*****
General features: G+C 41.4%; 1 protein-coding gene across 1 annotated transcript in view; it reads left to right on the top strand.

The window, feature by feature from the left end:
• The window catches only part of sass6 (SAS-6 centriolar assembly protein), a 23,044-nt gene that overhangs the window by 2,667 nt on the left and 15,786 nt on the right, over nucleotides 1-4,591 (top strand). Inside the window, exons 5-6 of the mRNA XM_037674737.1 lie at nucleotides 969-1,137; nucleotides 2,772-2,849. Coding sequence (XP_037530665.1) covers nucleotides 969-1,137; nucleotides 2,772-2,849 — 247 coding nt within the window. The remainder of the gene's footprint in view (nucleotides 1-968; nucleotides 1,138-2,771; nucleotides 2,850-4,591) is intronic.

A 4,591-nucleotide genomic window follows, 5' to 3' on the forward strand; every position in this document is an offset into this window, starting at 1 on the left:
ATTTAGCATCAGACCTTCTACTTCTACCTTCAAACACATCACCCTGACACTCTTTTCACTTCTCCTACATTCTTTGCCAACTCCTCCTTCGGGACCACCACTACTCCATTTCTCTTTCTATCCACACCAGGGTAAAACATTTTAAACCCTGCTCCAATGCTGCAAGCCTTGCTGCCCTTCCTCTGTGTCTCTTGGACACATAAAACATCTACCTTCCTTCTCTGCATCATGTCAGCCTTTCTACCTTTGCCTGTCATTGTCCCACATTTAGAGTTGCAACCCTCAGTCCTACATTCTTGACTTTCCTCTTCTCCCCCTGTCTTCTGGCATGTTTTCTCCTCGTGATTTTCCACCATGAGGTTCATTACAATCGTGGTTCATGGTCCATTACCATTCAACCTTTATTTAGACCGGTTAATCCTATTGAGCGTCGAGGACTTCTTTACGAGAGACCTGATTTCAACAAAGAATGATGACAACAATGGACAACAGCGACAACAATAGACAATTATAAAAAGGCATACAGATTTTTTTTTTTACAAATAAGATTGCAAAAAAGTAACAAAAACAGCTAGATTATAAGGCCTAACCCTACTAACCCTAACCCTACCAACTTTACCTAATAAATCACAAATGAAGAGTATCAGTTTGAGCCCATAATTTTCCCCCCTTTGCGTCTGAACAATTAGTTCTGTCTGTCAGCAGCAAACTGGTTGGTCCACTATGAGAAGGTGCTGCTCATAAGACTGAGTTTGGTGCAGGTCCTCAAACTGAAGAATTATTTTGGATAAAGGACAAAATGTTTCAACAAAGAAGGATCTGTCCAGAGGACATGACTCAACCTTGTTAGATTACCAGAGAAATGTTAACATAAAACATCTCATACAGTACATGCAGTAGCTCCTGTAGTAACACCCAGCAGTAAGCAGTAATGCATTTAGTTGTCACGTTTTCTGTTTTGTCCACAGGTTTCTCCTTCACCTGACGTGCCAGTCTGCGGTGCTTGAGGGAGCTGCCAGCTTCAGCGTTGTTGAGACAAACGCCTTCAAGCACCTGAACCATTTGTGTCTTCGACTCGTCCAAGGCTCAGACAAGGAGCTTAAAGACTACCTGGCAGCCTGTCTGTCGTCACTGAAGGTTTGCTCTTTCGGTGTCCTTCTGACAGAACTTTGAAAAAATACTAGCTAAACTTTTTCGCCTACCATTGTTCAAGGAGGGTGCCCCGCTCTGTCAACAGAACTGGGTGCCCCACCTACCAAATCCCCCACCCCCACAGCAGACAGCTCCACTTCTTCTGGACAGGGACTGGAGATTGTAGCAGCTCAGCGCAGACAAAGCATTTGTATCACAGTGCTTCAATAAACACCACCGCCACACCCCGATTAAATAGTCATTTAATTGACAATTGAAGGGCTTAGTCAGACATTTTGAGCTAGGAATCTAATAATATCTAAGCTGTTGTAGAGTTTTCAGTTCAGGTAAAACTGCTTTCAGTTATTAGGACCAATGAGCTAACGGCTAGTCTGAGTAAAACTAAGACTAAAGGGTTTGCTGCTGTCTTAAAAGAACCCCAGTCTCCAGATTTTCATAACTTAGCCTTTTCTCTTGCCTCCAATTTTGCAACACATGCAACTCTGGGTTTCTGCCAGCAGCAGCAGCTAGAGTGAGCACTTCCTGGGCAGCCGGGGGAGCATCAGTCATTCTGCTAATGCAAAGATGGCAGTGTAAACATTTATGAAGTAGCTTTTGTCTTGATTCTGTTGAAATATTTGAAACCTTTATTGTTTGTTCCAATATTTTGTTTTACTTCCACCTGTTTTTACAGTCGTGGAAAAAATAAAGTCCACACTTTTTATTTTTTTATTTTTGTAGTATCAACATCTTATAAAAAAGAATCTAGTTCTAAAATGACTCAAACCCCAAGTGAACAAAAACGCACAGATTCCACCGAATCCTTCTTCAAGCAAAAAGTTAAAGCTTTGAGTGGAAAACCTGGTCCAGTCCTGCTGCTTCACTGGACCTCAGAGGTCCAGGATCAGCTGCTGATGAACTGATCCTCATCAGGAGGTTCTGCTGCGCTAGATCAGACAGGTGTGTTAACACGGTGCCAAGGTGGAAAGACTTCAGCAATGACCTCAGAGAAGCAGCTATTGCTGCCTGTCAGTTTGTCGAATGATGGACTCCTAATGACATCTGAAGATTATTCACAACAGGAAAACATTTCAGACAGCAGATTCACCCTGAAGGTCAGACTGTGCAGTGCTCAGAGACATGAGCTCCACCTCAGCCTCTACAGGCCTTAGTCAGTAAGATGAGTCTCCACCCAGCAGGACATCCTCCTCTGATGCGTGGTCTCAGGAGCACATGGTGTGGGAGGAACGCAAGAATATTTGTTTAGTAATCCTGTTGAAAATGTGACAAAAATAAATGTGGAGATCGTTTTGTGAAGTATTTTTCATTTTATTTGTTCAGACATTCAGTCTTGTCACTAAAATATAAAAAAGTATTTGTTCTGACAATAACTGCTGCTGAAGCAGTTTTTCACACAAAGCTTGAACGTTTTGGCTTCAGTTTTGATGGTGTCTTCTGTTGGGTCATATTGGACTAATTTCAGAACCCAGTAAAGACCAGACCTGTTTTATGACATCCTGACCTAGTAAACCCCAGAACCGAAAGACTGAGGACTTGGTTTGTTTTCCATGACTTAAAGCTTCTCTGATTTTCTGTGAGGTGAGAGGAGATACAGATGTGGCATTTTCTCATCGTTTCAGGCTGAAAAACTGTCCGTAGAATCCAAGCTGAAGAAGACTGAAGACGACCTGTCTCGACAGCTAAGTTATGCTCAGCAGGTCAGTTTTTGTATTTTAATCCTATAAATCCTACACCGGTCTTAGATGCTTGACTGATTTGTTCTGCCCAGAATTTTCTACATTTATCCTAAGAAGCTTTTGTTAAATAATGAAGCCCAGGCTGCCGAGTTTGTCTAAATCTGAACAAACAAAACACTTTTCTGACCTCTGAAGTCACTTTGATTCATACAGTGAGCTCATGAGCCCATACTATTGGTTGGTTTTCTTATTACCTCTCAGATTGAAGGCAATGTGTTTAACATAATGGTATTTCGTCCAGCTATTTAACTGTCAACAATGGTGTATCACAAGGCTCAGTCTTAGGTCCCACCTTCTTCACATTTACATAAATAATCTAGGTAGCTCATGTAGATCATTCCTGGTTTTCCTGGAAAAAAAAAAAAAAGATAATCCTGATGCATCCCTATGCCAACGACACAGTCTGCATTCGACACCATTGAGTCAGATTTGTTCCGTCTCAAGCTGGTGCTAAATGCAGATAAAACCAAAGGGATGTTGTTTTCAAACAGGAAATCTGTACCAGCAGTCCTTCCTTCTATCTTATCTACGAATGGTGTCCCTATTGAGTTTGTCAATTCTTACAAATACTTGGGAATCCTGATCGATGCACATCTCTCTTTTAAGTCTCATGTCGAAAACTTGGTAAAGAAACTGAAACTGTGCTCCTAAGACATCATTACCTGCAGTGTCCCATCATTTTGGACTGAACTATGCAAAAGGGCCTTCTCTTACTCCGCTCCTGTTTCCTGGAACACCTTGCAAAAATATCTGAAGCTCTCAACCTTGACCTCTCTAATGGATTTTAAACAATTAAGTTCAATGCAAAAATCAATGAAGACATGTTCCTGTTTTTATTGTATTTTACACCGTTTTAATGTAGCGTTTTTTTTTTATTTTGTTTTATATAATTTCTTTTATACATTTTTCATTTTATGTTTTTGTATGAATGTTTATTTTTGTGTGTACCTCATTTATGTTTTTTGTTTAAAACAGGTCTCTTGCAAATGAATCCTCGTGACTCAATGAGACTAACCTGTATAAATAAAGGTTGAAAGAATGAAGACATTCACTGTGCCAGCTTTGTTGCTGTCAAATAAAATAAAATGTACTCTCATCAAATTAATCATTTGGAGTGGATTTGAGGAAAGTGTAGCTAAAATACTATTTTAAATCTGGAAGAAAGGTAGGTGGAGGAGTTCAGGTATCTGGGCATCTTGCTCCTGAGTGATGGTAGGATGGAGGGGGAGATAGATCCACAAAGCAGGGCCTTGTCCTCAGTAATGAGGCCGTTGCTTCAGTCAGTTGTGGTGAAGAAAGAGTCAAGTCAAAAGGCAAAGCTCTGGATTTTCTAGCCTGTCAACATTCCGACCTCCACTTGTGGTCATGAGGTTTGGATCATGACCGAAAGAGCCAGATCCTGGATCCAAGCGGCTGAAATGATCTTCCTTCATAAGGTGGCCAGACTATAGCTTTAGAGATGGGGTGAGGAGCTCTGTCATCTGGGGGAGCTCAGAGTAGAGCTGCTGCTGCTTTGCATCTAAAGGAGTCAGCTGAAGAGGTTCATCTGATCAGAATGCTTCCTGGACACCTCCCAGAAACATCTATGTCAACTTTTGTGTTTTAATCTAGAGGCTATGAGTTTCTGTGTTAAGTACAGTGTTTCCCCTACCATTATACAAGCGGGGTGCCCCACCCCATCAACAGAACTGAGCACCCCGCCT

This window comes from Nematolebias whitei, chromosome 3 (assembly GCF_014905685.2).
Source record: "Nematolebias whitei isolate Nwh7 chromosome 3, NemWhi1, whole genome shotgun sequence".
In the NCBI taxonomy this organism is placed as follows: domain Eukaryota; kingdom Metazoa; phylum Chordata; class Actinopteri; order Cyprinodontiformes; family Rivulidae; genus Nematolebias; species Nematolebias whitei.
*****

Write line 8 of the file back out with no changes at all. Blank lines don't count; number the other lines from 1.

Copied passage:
In the NCBI taxonomy this organism is placed as follows: domain Eukaryota; kingdom Metazoa; phylum Chordata; class Actinopteri; order Cyprinodontiformes; family Rivulidae; genus Nematolebias; species Nematolebias whitei.